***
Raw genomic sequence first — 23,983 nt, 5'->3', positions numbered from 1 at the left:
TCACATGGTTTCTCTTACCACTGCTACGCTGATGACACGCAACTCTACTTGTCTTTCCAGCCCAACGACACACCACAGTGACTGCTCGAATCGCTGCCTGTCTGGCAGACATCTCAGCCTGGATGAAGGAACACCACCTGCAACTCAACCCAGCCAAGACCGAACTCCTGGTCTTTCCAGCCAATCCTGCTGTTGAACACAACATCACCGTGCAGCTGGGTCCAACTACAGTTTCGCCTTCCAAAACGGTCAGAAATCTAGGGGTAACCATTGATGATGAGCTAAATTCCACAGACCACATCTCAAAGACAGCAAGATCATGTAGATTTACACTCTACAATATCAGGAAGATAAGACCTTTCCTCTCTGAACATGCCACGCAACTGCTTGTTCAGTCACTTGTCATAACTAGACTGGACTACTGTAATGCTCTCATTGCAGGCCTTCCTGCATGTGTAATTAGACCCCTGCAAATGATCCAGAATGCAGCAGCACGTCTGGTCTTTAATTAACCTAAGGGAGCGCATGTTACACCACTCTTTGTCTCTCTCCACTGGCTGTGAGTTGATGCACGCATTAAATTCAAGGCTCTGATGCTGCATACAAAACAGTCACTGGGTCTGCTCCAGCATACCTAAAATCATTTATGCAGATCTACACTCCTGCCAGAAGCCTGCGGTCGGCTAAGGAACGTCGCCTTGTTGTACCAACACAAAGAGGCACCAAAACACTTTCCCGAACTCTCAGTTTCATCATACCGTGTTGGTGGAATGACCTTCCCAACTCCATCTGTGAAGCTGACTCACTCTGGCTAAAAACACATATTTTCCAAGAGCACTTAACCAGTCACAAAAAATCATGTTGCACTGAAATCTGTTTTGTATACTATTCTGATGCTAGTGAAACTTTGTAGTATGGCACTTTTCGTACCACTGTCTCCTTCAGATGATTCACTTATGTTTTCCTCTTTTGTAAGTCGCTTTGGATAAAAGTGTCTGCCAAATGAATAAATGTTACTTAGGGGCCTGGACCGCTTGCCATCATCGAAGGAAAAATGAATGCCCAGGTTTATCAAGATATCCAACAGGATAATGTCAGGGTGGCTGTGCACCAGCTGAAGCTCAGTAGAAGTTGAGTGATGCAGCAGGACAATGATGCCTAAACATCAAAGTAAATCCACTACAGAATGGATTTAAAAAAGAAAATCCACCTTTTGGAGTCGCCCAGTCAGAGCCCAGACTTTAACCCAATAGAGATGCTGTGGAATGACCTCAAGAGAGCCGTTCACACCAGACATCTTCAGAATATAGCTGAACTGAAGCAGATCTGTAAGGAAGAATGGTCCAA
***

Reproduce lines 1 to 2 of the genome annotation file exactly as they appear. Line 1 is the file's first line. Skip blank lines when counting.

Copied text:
Raw genomic sequence first — 23,983 nt, 5'->3', positions numbered from 1 at the left:
TCACATGGTTTCTCTTACCACTGCTACGCTGATGACACGCAACTCTACTTGTCTTTCCAGCCCAACGACACACCACAGTGACTGCTCGAATCGCTGCCTGTCTGGCAGACATCTCAGCCTGGATGAAGGAACACCACCTGCAACTCAACCCAGCCAAGACCGAACTCCTGGTCTTTCCAGCCAATCCTGCTGTTGAACACAACATCACCGTGCAGCTGGGTCCAACTACAGTTTCGCCTTCCAAAACGGTCAGAAATCTAGGGGTAACCATTGATGATGAGCTAAATTCCACAGACCACATCTCAAAGACAGCAAGATCATGTAGATTTACACTCTACAATATCAGGAAGATAAGACCTTTCCTCTCTGAACATGCCACGCAACTGCTTGTTCAGTCACTTGTCATAACTAGACTGGACTACTGTAATGCTCTCATTGCAGGCCTTCCTGCATGTGTAATTAGACCCCTGCAAATGATCCAGAATGCAGCAGCACGTCTGGTCTTTAATTAACCTAAGGGAGCGCATGTTACACCACTCTTTGTCTCTCTCCACTGGCTGTGAGTTGATGCACGCATTAAATTCAAGGCTCTGATGCTGCATACAAAACAGTCACTGGGTCTGCTCCAGCATACCTAAAATCATTTATGCAGATCTACACTCCTGCCAGAAGCCTGCGGTCGGCTAAGGAACGTCGCCTTGTTGTACCAACACAAAGAGGCACCAAAACACTTTCCCGAACTCTCAGTTTCATCATACCGTGTTGGTGGAATGACCTTCCCAACTCCATCTGTGAAGCTGACTCACTCTGGCTAAAAACACATATTTTCCAAGAGCACTTAACCAGTCACAAAAAATCATGTTGCACTGAAATCTGTTTTGTATACTATTCTGATGCTAGTGAAACTTTGTAGTATGGCACTTTTCGTACCACTGTCTCCTTCAGATGATTCACTTATGTTTTCCTCTTTTGTAAGTCGCTTTGGATAAAAGTGTCTGCCAAATGAATAAATGTTACTTAGGGGCCTGGACCGCTTGCCATCATCGAAGGAAAAATGAATGCCCAGGTTTATCAAGATATCCAACAGGATAATGTCAGGGTGGCTGTGCACCAGCTGAAGCTCAGTAGAAGTTGAGTGATGCAGCAGGACAATGATGCCTAAACATCAAAGTAAATCCACTACAGAATGGATTTAAAAAAGAAAATCCACCTTTTGGAGTCGCCCAGTCAGAGCCCAGACTTTAACCCAATAGAGATGCTGTGGAATGACCTCAAGAGAGCCGTTCACACCAGACATCTTCAGAATATAGCTGAACTGAAGCAGATCTGTAAGGAAGAATGGTCCAA